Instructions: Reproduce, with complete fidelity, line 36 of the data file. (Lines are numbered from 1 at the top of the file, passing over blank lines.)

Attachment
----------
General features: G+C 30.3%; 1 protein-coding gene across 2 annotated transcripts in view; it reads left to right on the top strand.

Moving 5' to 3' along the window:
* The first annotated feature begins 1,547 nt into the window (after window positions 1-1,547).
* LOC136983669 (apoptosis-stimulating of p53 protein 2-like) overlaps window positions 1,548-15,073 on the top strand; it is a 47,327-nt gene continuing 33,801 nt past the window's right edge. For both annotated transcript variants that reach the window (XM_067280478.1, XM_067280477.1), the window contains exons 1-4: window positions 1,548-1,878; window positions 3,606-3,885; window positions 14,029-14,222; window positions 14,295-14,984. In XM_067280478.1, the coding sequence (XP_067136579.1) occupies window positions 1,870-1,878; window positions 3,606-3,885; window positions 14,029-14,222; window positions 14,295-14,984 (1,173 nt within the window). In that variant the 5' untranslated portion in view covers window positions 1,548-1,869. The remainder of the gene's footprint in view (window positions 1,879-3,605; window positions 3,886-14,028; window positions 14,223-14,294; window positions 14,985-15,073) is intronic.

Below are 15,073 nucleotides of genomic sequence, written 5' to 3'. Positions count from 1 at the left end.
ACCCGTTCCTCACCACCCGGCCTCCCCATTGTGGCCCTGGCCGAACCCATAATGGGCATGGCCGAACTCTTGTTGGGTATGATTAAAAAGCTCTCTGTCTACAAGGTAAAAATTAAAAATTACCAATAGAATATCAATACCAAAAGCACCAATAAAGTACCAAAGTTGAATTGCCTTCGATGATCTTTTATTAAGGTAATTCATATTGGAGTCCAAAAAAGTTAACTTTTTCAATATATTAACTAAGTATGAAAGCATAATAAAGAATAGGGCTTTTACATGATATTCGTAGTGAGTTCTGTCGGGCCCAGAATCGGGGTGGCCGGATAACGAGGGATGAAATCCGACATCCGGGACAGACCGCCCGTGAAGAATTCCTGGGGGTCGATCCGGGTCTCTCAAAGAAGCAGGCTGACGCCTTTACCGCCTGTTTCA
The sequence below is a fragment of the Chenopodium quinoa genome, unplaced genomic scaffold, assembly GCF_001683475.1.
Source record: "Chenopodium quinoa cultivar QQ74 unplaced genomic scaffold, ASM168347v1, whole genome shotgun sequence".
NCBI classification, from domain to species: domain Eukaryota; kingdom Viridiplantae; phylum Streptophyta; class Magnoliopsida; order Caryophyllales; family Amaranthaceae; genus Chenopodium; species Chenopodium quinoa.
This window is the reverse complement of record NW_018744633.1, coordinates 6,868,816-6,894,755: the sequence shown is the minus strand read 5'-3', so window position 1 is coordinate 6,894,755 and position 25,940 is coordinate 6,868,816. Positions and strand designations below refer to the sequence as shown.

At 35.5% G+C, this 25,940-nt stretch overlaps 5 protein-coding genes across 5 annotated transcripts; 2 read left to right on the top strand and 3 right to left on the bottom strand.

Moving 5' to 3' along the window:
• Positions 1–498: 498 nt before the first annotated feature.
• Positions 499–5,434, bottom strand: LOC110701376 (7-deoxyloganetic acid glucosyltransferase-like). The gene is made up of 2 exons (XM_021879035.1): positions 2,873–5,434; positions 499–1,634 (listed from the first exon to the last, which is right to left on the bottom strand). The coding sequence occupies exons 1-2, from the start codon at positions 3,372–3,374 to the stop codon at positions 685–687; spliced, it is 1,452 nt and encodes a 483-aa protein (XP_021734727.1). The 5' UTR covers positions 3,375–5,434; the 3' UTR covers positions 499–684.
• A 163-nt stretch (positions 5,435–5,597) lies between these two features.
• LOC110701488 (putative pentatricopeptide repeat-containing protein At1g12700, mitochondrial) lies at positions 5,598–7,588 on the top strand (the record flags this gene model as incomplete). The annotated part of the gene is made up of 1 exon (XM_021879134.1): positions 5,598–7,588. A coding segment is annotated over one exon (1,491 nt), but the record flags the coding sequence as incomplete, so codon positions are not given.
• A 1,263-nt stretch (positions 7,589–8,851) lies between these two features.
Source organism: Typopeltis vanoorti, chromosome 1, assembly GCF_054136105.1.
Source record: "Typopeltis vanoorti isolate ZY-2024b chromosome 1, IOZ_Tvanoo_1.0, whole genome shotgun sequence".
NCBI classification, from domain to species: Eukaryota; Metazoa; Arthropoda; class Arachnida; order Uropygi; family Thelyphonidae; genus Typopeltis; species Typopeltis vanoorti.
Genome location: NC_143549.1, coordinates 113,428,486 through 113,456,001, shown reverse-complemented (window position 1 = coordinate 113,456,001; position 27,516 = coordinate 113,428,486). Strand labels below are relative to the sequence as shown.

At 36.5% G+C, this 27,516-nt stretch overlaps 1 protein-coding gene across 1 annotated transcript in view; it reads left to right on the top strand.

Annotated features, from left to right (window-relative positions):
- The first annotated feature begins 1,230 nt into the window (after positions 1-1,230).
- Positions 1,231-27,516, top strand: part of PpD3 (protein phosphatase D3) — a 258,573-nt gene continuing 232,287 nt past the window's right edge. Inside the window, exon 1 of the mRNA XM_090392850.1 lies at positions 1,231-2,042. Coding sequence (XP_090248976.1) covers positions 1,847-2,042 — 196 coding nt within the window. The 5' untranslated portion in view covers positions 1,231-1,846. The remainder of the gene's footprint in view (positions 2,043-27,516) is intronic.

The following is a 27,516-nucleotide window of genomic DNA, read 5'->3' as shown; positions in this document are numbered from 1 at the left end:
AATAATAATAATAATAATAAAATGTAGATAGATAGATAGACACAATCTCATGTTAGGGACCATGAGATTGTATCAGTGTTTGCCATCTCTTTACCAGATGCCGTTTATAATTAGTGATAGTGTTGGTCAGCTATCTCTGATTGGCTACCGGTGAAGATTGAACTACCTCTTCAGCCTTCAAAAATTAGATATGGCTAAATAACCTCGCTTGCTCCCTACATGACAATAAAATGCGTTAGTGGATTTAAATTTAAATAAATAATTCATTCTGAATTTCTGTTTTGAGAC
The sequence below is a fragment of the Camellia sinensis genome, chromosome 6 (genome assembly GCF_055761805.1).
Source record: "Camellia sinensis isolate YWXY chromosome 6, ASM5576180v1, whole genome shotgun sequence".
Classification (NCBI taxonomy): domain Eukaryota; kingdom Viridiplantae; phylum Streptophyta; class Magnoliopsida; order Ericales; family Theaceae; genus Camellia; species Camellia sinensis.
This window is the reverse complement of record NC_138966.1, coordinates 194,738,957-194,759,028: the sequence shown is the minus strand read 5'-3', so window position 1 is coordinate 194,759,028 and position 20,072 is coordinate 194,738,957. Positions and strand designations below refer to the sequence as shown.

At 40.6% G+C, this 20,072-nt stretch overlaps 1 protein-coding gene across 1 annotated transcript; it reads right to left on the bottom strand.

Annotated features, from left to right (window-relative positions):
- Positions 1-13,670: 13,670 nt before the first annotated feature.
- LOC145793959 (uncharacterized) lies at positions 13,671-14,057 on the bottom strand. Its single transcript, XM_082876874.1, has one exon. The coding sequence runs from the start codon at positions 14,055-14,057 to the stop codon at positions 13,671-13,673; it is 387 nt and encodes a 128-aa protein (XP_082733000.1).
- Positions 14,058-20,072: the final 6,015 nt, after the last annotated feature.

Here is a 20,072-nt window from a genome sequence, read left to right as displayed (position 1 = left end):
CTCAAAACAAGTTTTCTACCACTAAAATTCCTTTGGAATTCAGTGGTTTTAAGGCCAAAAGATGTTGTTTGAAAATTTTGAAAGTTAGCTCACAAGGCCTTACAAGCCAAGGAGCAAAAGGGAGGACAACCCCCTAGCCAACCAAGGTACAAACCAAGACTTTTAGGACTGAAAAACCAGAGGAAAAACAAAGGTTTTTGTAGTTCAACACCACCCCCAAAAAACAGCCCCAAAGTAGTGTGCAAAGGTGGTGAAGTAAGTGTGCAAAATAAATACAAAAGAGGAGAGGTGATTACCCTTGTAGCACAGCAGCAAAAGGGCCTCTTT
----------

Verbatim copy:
- Positions 14,058-20,072: the final 6,015 nt, after the last annotated feature.